Built as more luxurious versions of the Mini, the Riley Elf had longer, slightly finned rear wings and a larger boot that gave the cars a more traditional three-box design. Wheelbase of the Elf remained at 2.036 m (6.68 ft), whereas the overall length was increased to 3.27 m (10.7 ft). This resulted in a dry weight of 638 kg (1,407 lb)/642.3 kg (1,416 lb) (rubber/hydrolastic suspension) for the Elf.
Front-end treatment, which incorporated the marque's traditional upright grille design, also contributed to a less utilitarian appearance. The car had larger-diameter chrome hubcaps than the Austin and Morris Minis, and additional chrome accents, bumper overriders and wood-veneer dashboards.
The Riley Elf's bodies were built at Fisher & Ludlow under their "Fisholow" brandname. Plates in the engine compartment on the right side fitch plate bear evidence of this speciality.
The Elf had three engine versions. Initially, they used the 848 cc (51.7 cu in) 34 bhp (25 kW) engine (engine type 8WR) with a single HS2 carburettor, changing to a single HS2 carburettor 38 bhp (28 kW) version of the Cooper's 998 cc (60.9 cu in) power unit (engine type 9WR) in the Mark II in 1963. This increased the car's top speed from 71 to 77 mph (114 to 124 km/h). Therefore, Mark II cars also came with increased braking power in the form of front drum brakes with twin leading shoes to cope with the increased power output. Both Mark I and Mark II featured four-speed, gearboxes (three synchromesh gears) with rod gear change, a.k.a. "magic wand" type.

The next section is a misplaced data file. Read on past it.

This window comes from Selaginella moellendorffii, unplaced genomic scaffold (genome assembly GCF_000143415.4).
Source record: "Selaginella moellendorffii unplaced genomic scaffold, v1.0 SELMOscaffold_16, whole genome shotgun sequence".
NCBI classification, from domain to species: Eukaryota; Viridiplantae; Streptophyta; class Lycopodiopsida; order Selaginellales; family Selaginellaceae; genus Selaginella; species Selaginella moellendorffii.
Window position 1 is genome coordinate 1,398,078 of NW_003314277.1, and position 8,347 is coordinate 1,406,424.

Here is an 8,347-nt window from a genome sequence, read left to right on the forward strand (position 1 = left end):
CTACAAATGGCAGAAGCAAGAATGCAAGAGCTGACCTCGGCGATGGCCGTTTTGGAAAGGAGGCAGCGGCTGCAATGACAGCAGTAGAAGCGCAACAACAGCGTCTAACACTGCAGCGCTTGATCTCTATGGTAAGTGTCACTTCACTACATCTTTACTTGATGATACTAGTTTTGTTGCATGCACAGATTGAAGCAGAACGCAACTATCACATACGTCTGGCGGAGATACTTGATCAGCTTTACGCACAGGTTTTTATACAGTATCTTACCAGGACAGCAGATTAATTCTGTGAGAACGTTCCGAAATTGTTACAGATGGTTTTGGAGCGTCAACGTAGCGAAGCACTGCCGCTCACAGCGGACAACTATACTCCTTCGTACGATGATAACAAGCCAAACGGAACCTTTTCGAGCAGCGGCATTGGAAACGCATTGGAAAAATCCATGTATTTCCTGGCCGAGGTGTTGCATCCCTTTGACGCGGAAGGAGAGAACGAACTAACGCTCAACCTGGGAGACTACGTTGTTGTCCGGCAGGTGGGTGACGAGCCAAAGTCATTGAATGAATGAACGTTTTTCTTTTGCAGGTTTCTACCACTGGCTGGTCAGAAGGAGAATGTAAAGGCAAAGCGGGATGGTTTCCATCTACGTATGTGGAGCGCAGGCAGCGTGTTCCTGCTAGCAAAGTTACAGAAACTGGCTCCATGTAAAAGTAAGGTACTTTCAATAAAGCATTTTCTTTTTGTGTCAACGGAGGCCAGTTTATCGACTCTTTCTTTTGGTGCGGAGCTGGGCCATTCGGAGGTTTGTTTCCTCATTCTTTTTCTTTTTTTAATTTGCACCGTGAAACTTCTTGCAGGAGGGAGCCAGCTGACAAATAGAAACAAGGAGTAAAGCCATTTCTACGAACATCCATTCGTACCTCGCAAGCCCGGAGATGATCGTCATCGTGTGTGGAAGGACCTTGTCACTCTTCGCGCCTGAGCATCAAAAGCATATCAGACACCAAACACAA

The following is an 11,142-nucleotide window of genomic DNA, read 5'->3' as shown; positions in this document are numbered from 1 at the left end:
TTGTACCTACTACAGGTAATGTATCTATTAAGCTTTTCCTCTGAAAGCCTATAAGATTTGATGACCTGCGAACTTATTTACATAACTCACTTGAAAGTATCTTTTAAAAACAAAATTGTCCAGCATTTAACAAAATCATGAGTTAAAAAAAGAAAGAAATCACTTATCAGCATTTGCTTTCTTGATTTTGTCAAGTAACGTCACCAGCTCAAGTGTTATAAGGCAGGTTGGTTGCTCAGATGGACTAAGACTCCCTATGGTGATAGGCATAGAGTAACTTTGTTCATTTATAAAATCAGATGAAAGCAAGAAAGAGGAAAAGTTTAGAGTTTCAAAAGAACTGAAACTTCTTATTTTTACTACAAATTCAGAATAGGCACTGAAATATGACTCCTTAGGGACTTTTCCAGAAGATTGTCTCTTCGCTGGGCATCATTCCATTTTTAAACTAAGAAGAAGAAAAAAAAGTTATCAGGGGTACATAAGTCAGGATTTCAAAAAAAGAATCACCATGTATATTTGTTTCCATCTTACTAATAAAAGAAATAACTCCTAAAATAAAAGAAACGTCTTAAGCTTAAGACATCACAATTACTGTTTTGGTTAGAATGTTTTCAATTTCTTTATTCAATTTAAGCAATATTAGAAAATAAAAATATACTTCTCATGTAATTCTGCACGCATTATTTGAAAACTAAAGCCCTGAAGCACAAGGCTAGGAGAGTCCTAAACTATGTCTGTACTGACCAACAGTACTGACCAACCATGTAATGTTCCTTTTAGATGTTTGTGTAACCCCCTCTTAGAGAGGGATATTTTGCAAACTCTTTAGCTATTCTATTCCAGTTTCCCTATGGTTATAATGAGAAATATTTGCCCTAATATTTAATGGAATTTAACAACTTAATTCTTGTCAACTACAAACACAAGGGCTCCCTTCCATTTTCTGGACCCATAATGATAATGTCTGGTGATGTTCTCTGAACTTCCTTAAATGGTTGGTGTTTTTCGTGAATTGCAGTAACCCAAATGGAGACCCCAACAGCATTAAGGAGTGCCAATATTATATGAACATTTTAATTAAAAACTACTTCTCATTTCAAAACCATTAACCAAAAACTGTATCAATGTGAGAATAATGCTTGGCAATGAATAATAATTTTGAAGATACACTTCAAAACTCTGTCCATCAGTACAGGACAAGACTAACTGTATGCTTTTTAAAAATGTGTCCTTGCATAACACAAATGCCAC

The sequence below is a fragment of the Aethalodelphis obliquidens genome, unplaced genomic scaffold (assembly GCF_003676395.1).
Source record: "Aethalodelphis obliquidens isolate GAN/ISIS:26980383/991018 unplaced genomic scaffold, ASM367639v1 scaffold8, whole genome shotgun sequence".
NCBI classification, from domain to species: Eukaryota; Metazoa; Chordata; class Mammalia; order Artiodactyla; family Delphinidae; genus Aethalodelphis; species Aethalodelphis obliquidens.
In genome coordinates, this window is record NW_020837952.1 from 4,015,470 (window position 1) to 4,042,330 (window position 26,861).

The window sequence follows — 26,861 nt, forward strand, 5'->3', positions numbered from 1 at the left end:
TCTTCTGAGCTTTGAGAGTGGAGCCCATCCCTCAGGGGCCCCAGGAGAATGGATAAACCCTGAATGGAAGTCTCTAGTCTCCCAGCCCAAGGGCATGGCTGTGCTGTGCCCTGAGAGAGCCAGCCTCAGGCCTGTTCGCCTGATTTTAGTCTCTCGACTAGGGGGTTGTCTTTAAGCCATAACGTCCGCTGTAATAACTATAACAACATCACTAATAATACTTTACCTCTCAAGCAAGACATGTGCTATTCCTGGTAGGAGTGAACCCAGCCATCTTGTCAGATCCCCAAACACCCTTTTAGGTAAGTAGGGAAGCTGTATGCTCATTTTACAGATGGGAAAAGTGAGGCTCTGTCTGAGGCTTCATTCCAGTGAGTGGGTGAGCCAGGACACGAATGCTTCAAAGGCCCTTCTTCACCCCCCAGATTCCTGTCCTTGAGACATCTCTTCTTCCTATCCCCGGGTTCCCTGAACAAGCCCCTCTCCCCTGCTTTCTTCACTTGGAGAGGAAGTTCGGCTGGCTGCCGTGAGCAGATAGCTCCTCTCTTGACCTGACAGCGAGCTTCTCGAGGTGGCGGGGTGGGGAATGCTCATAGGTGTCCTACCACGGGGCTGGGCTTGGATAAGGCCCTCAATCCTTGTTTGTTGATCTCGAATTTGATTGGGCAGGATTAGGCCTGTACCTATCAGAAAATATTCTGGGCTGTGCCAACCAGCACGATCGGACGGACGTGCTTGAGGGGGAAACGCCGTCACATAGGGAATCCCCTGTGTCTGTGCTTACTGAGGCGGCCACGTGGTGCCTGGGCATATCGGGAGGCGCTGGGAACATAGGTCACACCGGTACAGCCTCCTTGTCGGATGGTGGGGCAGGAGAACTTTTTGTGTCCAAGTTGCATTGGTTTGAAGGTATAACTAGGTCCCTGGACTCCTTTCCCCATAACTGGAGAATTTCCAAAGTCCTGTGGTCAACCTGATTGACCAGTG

Automatic gearboxes became available on the Mark II in 1965 as an option. The Mark III facelift of 1966 brought not only wind-up windows and fresh-air facia vents, but disc brakes replaced front drum brakes, too. Concealed door hinges were introduced two years before these were seen on the mainstream Mini. The gear selecting mechanism was updated to the rod type, as seen on all later Mini type cars. Automatic gearboxes were available to the Mark III in 1967 again. Full-four synchromesh gearing was eventually introduced during 1968. 30,912 Riley Elfs were built.
Production ceased in late 1969 when British Leyland discontinued the Riley brand name.
Our Riley Elf is in a nice original condition. The Cordinal Red leather of the seats has a great patina. The car has a factory fitted fresh air heater. It was first registered in 1968 and delivered by Granville Garages from Colchester. In 2003 the car was imported to the Netherland. A lot of documents come with the car, like a Certified copy of a factory record, Driver’s handbook, Service passport, invoices and original sale invoice. The car has a Dutch registration and is easy to register in every EU country. You do not need to pay any import taxes and we can help with transport.
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